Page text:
Tuesday, November 14, 2006 - 10:20 AM

Role of Micrometeorological Methods to Quantify Greenhouse Gas Fluxes in Agricultural Systems.

Jerry L. Hatfield, John Prueger, Tim Parkin, Tom Sauer, and Tom DeSutter. National Soil Tilth Lab., 2150 Pammel Dr., Ames, IA 50011-4420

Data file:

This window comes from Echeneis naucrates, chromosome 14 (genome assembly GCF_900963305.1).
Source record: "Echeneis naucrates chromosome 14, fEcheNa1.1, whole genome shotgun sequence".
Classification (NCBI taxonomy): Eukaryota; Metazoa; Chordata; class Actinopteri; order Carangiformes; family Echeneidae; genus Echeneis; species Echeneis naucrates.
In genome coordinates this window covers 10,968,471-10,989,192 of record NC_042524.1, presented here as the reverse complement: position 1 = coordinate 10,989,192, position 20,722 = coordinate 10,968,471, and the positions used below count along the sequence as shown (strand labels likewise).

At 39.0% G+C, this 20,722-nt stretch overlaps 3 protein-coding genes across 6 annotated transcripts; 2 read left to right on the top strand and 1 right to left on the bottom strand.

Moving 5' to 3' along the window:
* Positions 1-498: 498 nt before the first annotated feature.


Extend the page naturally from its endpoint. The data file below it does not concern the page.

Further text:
Micrometeorological methods provide a selection of techniques for quantifying the fluxes of energy and gases from the soil surface to the atmosphere. The advantages of these methods are the non-disturbance of the surface and the ability to continually monitor fluxes over a range of surfaces and of different gases.  Quantification of carbon dioxide, methane, and nitrous oxide fluxes from agricultural systems is critical to understanding the effects of different agronomic management practices on these emissions.  Observations have been collected on carbon dioxide fluxes coupled with water vapor fluxes over corn and soybean canopies throughout the complete year.  The coupling of carbon dioxide and water vapor fluxes over crop canopies allows for a more complete understanding of the processes controlling greenhouse gas fluxes relative to biophysical crop canopy processes.  Carbon dioxide and water vapor fluxes are measured with open path fast-response systems that permit analysis of the time series responses to surface changes. Methane and nitrous oxide fluxes can be measured with samplers that can be easily linked with sonic anemometers or wind profile anemometers to quantify the fluxes.  Micrometeorological methods permit analysis of both the short time scale (minutes) up to an integration over daily or longer time scales.  Observations collected over different tillage or fertilizer management systems have provided new insights into the dynamics that control greenhouse gas fluxes.